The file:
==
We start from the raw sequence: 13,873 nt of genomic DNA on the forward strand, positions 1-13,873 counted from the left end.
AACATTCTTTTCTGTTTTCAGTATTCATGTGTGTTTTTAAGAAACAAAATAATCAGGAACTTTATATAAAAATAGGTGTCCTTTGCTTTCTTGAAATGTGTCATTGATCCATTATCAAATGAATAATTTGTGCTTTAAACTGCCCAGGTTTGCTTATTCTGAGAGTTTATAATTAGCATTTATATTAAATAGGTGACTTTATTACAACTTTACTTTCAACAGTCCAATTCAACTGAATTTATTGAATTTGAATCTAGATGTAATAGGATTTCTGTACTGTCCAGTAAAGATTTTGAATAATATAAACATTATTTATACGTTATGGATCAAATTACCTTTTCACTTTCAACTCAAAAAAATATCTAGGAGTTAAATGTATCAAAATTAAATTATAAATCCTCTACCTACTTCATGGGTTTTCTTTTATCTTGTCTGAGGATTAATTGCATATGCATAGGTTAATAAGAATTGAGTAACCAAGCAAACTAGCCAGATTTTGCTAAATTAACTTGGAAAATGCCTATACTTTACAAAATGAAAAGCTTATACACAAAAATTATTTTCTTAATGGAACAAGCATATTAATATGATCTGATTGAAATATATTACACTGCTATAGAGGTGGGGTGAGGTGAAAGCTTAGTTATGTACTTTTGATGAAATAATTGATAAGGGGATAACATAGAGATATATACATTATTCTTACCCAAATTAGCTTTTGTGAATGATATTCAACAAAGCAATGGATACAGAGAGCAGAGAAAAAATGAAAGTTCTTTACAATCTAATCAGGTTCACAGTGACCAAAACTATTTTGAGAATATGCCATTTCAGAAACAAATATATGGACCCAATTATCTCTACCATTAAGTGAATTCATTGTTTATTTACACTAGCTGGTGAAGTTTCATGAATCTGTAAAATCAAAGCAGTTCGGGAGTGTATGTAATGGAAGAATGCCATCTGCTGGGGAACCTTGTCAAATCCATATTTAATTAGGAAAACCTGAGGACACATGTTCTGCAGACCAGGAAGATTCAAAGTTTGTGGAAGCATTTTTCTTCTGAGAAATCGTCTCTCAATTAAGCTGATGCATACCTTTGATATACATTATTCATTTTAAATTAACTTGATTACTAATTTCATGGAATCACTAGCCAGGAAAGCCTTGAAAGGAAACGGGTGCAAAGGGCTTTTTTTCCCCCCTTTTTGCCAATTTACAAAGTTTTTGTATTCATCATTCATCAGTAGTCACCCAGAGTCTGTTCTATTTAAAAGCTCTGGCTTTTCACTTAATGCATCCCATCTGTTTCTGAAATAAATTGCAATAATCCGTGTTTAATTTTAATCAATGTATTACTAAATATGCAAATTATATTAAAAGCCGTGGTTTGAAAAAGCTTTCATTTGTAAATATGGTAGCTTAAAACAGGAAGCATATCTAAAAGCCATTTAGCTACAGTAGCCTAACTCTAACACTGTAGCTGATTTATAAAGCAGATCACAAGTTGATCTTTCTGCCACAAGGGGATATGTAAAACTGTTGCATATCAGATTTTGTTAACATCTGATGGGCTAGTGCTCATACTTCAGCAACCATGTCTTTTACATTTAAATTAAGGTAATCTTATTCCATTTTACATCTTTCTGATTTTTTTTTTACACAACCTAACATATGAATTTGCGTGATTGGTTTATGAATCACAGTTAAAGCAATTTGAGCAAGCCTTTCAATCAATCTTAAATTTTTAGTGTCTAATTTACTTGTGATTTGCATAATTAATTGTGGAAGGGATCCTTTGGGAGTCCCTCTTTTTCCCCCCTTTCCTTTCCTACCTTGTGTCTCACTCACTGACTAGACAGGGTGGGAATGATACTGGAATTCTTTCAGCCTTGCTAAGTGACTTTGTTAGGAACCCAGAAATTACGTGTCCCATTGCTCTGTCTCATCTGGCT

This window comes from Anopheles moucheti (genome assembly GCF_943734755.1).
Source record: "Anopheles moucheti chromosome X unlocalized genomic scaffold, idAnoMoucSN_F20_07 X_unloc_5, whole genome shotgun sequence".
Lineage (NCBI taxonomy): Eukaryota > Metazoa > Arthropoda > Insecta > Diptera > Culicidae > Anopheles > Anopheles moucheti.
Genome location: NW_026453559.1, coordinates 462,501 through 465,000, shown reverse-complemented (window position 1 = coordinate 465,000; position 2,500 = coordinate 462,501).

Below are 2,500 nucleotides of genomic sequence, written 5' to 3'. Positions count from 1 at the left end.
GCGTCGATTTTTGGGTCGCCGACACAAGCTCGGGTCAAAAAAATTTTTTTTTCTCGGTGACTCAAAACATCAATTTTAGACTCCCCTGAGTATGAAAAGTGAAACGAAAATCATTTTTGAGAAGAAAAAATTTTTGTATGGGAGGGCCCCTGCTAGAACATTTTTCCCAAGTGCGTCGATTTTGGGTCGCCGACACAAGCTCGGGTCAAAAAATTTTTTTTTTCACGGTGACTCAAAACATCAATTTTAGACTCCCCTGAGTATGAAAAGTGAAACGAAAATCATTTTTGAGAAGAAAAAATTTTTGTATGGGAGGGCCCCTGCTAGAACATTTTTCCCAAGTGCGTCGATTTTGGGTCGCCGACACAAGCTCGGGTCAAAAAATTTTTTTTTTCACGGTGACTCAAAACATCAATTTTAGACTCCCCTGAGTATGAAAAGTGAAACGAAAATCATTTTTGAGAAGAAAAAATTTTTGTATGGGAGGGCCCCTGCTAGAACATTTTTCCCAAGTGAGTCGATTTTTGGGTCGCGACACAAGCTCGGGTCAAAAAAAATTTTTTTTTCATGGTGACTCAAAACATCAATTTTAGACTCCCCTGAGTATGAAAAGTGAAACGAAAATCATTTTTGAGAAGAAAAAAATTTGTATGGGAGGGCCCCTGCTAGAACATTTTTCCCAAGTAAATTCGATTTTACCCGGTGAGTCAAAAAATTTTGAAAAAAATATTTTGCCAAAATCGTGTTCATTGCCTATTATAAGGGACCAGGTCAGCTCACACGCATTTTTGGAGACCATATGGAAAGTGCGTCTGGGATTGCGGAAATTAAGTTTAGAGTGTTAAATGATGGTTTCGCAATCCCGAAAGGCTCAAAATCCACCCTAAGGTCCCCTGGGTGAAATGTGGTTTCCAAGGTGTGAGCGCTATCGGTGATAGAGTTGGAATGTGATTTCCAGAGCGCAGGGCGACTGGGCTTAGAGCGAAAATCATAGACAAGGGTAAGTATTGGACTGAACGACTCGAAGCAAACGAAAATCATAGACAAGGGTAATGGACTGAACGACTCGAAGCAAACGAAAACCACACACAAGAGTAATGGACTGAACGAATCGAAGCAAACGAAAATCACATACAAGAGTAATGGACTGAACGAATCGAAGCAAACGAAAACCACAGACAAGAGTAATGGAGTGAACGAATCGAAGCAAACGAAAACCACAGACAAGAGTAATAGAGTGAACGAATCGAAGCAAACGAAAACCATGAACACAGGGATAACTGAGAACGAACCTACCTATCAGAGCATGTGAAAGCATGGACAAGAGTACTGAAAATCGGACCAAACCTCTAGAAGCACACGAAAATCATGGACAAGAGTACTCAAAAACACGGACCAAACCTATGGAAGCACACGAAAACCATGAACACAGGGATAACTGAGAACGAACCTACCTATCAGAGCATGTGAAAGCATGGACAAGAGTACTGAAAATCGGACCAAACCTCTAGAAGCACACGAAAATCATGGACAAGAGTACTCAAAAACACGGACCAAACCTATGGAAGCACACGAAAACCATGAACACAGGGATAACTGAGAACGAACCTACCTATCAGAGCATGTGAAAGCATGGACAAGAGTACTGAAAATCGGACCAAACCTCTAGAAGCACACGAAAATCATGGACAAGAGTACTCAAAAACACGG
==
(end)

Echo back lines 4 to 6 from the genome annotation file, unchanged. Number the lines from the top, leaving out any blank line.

Source record: "Anopheles moucheti chromosome X unlocalized genomic scaffold, idAnoMoucSN_F20_07 X_unloc_5, whole genome shotgun sequence".
Lineage (NCBI taxonomy): Eukaryota > Metazoa > Arthropoda > Insecta > Diptera > Culicidae > Anopheles > Anopheles moucheti.
Genome location: NW_026453559.1, coordinates 462,501 through 465,000, shown reverse-complemented (window position 1 = coordinate 465,000; position 2,500 = coordinate 462,501).